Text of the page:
Adequate Protein Intake In Older Adults

838 Words 4 Pages
With age, protein intake becomes vital for our health. As we age, our bodies begin to change and require an ample amount of protein to be healthy. The protein requirements for “men and women, ages 19 and older, is .80 g of protein” (Chernoff, 2014). It is necessary that older adults consume about 7 grams of protein for every 20 pounds of their body weight. This can be achieved by eating certain foods that are high in protein. Nuts, cheese, pasta, beans, yogurt, and turkey are all examples of foods that are rich in protein. With advancing age, protein intake becomes critical because physical activity declines, while diseases come more prevalent. “Age is the primary risk factor for a multitude of pathological conditions” (Sharples et al., 2015). …show more content…
Generally speaking, at a young age protein intake levels and physical activity levels are higher, when compared to those older in age. As we get older, many people eat less, which requires an increase in protein to maintain a sufficient and healthy lifestyle. Protein needs in older adults differ greatly from the protein needs of younger people because older adults have to eat foods that are full of nutrients, rather than energy dense. This includes food such as eggs, fish, low-fat foods, nuts, vegetables, fruits, and cereals. Basically, older adults need to double their intake of daily protein. The protein needs of older adults include animal protein such as meat and poultry, egg protein, and seafood (Chernoff, 2004). After reading the research by Chernoff, I realized how important protein in older adults is. Older adults do not exercise as much, which causes a loss in body mass and muscle strength. Without having the muscle or strength to do anything, many older adults loose their motor skills and other body functions. In result, older adults experience their bodies shutting down at a faster …show more content…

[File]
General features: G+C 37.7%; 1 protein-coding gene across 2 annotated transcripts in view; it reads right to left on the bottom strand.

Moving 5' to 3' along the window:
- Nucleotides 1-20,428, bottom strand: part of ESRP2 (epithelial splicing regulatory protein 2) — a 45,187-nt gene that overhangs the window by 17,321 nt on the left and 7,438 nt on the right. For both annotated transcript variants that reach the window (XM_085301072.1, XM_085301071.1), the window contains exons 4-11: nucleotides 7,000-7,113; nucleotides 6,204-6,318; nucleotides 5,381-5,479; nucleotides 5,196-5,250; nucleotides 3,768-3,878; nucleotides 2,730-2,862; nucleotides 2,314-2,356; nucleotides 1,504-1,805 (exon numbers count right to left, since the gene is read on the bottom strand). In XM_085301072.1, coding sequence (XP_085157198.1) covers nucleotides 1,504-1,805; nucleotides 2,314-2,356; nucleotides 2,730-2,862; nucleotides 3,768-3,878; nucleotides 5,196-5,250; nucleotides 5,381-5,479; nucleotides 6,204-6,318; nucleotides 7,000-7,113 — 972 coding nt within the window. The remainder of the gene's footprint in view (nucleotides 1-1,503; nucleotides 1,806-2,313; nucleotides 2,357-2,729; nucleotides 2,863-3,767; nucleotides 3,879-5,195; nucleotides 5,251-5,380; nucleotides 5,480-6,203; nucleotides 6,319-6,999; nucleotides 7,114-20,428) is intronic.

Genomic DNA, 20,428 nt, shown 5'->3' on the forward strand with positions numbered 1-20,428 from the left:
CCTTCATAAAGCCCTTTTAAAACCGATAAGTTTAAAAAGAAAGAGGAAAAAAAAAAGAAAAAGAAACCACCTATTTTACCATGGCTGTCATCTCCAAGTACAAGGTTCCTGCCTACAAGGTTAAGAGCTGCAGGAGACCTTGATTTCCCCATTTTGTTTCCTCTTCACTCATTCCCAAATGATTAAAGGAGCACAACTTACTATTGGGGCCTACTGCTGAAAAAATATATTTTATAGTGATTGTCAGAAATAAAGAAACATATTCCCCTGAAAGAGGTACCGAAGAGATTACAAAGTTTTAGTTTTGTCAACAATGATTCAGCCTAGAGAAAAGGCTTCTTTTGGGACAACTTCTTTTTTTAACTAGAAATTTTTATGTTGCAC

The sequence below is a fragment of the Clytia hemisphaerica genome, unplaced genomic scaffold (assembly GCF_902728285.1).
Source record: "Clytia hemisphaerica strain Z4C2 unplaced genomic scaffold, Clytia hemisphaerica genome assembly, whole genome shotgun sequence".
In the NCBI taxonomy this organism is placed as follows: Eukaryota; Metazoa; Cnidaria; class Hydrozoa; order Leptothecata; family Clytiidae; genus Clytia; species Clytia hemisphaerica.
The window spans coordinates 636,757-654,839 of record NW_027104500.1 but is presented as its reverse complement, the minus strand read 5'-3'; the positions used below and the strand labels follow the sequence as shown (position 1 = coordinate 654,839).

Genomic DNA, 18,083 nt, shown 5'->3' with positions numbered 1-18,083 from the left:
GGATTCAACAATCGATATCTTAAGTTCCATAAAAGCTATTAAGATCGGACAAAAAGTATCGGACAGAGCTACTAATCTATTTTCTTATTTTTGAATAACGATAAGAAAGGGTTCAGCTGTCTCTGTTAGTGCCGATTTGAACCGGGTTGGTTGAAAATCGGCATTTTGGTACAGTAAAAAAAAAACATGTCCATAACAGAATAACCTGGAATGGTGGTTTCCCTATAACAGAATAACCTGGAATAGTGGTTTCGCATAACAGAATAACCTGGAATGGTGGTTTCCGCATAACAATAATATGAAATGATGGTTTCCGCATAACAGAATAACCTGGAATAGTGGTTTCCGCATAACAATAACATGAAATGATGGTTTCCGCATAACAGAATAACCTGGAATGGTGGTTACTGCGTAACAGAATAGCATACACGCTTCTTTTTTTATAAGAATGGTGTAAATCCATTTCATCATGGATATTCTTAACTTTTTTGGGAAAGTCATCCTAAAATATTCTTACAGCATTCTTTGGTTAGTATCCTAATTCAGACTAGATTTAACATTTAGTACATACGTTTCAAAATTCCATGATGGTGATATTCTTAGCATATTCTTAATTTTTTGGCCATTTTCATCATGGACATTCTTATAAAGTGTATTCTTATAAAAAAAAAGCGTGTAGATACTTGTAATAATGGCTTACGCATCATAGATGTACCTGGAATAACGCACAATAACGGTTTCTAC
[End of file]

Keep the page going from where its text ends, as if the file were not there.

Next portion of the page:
In Maryland, a study included 2,655 black and white, men and women, aged 65 to 85 years old. This study was done to understand the lack of protein intake of older adults. For older men, the prevalence of inadequate protein intake was 24%. For women, the prevalence of inadequate protein intake was 31%. When the race and age groups were combined, women had a higher level of insufficient protein intake. When blacks were compared to whites, they had a higher prevalence of the lack of protein intake; 11% higher than whites. This study found that with advancing age came an increase in inadequate protein consumption. Old black women, ages 80-84 years old, had 43% prevalence of inadequate protein intake (Chernoff, 2014). This places them at the greatest risk of not receiving the proper protein intake. This could be due to the lack of food resources, areas they may live in, and little to none education about protein intake. If more people knew about the risk of inadequate protein intake, these numbers would possible be decreased. Just by word of mouth alone, this can be

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